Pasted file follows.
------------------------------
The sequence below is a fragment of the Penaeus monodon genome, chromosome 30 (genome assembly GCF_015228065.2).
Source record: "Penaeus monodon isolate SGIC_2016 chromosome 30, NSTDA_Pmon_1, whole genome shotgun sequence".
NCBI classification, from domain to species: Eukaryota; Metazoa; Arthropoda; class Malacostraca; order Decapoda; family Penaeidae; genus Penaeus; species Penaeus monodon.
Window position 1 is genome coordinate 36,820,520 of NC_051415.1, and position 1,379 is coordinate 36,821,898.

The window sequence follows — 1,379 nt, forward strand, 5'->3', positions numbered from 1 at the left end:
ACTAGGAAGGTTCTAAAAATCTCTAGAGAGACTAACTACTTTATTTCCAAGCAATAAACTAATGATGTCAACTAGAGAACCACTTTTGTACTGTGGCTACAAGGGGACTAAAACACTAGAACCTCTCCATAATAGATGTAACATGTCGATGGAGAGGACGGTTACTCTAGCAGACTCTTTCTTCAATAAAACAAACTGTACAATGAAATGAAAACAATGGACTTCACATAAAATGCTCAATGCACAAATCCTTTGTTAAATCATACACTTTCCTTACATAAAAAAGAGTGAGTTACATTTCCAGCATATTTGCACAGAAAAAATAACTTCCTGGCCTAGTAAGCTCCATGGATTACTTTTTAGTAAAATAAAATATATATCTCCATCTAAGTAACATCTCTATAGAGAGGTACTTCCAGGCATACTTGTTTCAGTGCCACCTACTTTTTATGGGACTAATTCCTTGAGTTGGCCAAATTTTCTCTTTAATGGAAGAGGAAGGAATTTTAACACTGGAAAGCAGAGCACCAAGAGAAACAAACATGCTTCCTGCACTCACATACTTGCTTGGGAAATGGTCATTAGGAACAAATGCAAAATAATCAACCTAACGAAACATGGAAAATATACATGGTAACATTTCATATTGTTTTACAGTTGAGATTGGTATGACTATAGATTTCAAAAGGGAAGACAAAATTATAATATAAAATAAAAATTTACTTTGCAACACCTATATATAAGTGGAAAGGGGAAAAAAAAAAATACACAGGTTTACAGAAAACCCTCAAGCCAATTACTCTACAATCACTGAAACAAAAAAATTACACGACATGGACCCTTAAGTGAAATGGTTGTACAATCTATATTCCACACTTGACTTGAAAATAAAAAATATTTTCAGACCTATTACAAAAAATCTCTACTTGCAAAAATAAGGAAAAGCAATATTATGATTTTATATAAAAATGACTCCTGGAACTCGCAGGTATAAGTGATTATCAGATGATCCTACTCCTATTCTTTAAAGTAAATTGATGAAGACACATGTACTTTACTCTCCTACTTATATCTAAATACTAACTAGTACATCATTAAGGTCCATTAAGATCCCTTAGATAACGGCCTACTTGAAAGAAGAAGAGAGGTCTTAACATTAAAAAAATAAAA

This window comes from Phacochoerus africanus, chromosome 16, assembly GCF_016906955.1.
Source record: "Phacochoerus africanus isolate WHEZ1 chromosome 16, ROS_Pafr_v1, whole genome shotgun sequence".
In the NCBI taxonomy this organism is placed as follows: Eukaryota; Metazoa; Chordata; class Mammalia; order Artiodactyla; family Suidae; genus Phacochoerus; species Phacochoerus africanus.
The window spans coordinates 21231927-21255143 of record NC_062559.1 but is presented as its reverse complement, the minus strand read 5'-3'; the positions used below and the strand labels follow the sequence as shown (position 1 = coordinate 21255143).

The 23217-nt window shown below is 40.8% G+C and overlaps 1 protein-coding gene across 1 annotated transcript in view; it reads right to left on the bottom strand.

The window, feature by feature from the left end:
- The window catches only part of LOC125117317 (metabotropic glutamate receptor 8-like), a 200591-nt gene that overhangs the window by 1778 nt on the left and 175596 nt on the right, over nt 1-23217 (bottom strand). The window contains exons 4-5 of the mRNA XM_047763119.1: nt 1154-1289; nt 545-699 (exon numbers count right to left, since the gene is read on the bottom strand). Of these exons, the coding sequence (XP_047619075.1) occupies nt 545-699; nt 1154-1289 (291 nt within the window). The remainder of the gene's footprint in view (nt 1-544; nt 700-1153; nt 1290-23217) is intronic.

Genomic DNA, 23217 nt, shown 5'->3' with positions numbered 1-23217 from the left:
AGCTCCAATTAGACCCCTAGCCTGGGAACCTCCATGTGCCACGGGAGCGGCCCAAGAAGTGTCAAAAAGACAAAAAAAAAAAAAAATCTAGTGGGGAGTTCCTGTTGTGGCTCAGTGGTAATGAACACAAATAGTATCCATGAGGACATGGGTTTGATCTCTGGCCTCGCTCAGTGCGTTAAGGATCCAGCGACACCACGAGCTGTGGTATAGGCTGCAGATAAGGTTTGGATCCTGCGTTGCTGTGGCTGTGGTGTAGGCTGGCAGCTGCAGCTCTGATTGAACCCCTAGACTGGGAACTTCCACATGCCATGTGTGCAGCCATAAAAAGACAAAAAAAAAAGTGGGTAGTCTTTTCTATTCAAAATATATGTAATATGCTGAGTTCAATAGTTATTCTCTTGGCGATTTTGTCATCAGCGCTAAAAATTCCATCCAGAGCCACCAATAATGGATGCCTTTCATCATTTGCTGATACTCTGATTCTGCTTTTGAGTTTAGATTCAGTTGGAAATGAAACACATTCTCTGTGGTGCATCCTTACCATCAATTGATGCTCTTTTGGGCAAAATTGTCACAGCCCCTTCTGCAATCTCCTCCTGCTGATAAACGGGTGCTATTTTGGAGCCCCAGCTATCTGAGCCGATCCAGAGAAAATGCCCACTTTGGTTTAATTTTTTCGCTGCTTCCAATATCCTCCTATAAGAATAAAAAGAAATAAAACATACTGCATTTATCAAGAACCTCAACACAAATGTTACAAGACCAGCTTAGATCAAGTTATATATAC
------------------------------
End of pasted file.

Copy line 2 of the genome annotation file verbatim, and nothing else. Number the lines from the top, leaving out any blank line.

Source record: "Penaeus monodon isolate SGIC_2016 chromosome 30, NSTDA_Pmon_1, whole genome shotgun sequence".